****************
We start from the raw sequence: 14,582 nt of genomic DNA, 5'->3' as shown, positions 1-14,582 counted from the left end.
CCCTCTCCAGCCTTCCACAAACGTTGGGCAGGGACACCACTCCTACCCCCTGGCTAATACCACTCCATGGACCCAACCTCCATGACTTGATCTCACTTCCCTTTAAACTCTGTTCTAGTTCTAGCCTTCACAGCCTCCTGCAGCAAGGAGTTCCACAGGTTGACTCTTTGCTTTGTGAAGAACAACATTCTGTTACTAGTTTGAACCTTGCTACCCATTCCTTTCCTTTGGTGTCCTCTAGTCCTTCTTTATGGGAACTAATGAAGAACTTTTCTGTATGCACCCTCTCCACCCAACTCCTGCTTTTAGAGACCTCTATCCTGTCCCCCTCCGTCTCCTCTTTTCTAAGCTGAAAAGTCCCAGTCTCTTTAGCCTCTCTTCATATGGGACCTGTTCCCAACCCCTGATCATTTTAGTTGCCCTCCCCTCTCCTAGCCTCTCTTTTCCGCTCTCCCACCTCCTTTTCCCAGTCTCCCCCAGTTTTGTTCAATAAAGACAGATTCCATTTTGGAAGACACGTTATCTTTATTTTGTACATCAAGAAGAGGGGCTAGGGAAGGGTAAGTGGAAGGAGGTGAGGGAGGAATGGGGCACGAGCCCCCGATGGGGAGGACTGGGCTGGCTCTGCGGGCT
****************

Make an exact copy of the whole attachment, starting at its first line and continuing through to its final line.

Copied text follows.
We start from the raw sequence: 14,582 nt of genomic DNA, 5'->3' as shown, positions 1-14,582 counted from the left end.
CCCTCTCCAGCCTTCCACAAACGTTGGGCAGGGACACCACTCCTACCCCCTGGCTAATACCACTCCATGGACCCAACCTCCATGACTTGATCTCACTTCCCTTTAAACTCTGTTCTAGTTCTAGCCTTCACAGCCTCCTGCAGCAAGGAGTTCCACAGGTTGACTCTTTGCTTTGTGAAGAACAACATTCTGTTACTAGTTTGAACCTTGCTACCCATTCCTTTCCTTTGGTGTCCTCTAGTCCTTCTTTATGGGAACTAATGAAGAACTTTTCTGTATGCACCCTCTCCACCCAACTCCTGCTTTTAGAGACCTCTATCCTGTCCCCCTCCGTCTCCTCTTTTCTAAGCTGAAAAGTCCCAGTCTCTTTAGCCTCTCTTCATATGGGACCTGTTCCCAACCCCTGATCATTTTAGTTGCCCTCCCCTCTCCTAGCCTCTCTTTTCCGCTCTCCCACCTCCTTTTCCCAGTCTCCCCCAGTTTTGTTCAATAAAGACAGATTCCATTTTGGAAGACACGTTATCTTTATTTTGTACATCAAGAAGAGGGGCTAGGGAAGGGTAAGTGGAAGGAGGTGAGGGAGGAATGGGGCACGAGCCCCCGATGGGGAGGACTGGGCTGGCTCTGCGGGCT